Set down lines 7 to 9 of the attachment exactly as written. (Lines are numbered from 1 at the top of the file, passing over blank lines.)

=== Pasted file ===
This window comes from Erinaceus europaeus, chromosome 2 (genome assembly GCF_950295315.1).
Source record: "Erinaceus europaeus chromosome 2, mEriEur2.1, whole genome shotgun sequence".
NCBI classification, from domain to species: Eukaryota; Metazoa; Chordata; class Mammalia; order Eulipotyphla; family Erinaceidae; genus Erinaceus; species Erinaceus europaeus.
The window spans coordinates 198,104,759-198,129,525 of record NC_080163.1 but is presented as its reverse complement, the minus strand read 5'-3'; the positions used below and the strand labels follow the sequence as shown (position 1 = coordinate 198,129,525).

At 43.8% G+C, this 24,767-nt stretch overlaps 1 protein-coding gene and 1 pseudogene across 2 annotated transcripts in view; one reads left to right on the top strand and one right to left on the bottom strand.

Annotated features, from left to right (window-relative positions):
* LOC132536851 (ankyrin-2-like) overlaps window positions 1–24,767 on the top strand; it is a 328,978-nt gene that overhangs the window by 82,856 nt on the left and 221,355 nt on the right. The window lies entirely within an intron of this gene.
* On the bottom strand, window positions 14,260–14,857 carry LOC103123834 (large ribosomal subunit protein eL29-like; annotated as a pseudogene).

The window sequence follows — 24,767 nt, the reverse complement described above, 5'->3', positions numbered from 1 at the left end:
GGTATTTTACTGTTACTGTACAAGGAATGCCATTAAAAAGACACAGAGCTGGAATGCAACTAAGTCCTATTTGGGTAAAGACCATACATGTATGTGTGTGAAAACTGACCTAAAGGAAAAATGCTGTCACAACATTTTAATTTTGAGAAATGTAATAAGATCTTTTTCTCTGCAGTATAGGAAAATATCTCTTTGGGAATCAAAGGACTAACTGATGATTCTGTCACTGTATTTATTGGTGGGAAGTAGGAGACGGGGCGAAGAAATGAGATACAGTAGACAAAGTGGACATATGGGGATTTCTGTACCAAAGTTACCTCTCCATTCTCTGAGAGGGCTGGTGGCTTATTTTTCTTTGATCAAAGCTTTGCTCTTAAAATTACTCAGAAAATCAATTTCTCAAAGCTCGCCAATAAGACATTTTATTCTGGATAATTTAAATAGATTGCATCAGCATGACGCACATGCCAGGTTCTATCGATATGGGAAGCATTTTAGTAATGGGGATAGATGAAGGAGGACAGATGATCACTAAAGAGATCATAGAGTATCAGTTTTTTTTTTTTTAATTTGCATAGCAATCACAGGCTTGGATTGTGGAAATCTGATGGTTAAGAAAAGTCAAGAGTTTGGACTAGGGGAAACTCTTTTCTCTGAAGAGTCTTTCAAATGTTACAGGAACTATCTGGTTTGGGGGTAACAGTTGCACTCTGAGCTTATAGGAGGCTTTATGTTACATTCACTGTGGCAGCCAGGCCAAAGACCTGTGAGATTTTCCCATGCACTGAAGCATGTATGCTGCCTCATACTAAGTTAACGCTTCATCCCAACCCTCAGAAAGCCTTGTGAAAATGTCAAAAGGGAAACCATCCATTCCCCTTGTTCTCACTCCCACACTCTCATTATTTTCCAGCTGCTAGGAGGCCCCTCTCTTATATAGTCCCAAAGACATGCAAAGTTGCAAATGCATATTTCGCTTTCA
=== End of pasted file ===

* LOC132536851 (ankyrin-2-like) overlaps window positions 1–24,767 on the top strand; it is a 328,978-nt gene that overhangs the window by 82,856 nt on the left and 221,355 nt on the right. The window lies entirely within an intron of this gene.
* On the bottom strand, window positions 14,260–14,857 carry LOC103123834 (large ribosomal subunit protein eL29-like; annotated as a pseudogene).

The window sequence follows — 24,767 nt, the reverse complement described above, 5'->3', positions numbered from 1 at the left end: